November 29, 2020 - Patrick Kerwood
Nebula is a VPN mesh technology that Slack has created and later open sourced. It is absolutly great for creating an overlay networks between nodes in different locations, whether it's Azure, Amazon, on-prem or in your garage. Even if your nodes are behind a NAT or firewall, Nebula will sprinkle som magic and punch a hole in that sucker.
https://github.com/slackhq/nebula (opens new window)
Nebula is a scalable overlay networking tool with a focus on performance, simplicity and security. It lets you seamlessly connect computers anywhere in the world. Nebula is portable, and runs on Linux, OSX, Windows, iOS, and Android. It can be used to connect a small number of computers, but is also able to connect tens of thousands of computers.
The only downside to Nebula is that you'll have to do everything by hand, creating certificates, copying them to the nodes, creating systemd unit files etc. Or you'll have to create the automation your self.
You can basically read the Github
README.md, which will explain how stuff works, so I'm not going to repeat it here.
I will point out though that you need a minimum of one "Lighthouse", a node that is reachable from anywhere. This is the node that will initiate the connections between nodes and which configuration will be slightly different from the others.
The Lighthouse node requires very few resources, so a $5 VPS at Digital Ocean (opens new window) will be fine. That is in fact what I'm using.
SSH into your Lighthouse node.
Go to the Github project release page (opens new window), download the binaries and extract them..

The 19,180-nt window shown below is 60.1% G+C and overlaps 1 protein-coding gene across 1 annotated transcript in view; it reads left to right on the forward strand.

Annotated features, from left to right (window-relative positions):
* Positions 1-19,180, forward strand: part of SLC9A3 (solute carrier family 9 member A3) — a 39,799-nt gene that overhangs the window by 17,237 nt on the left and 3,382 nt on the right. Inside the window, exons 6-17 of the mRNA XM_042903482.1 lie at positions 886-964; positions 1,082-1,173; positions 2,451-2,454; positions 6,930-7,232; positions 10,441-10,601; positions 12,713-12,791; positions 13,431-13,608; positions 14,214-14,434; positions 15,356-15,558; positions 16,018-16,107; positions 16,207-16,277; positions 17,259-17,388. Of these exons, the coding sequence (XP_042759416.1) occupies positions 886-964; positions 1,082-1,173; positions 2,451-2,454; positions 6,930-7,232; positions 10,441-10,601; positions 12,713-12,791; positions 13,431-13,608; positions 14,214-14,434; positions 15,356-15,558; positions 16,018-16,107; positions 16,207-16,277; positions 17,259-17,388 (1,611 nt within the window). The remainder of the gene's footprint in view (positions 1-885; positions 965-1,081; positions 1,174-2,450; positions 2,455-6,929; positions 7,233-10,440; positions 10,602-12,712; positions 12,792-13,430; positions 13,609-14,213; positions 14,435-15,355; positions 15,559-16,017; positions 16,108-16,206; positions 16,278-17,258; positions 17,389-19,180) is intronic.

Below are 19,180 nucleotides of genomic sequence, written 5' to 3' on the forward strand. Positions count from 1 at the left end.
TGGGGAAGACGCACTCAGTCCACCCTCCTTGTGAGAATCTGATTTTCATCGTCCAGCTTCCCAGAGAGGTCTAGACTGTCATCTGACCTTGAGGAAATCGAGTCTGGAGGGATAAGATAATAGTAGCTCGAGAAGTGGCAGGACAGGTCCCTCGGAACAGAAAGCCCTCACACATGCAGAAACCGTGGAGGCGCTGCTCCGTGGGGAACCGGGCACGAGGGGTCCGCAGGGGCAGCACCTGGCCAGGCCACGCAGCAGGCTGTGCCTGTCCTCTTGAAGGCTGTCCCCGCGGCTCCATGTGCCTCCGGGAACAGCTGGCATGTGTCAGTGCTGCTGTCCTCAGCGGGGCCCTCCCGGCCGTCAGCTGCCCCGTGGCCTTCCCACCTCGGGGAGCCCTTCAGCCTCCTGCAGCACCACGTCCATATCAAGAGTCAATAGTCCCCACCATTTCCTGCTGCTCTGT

curl -LO https://github.com/slackhq/nebula/releases/download/v1.3.0/nebula-linux-amd64.tar.gz tar -zxvf nebula-linux-amd64.tar.gz
This will unpack two binary files,
nebula-cert. The first is the actual nebula service and the latter is used to create the CA and client certificates. Have a look at step 3 and 4 (opens new window) of the
README.md for more information.
Create the certificate authority. Below command creates the
./nebula-cert ca -name "Myorganization, Inc"
Create a client certificate for the Lighthouse node. Below command will create the
lighthouse01.key files. This is also where you define the Nebula hostname, IP/Subnet and groups.
./nebula-cert sign -name lighthouse01 -ip 10.99.0.1/24
/etc/nebula directory, move the client certificate and key into it and then move the
nebula binary to
/usr/local/bin. Also copy the
ca.crt to keep it together with the config file.
We'll keep the
ca.key and a copy of the
ca.crt in the working directory.
mkdir /etc/nebula mv nebula /usr/local/bin mv lighthouse01.crt lighthouse01.key /etc/nebula cp ca.crt /etc/nebula
Download the example config file from Github.
curl -L -o /etc/nebula/config.yml https://raw.githubusercontent.com/slackhq/nebula/master/examples/config.yml
Now we need to edit the config, I will go through the sections that needs to be edited for a minimum setup.
Change below lines to match the files that got moved to
pki: ca: /etc/nebula/ca.crt cert: /etc/nebula/lighthouse01.crt key: /etc/nebula/lighthouse01.key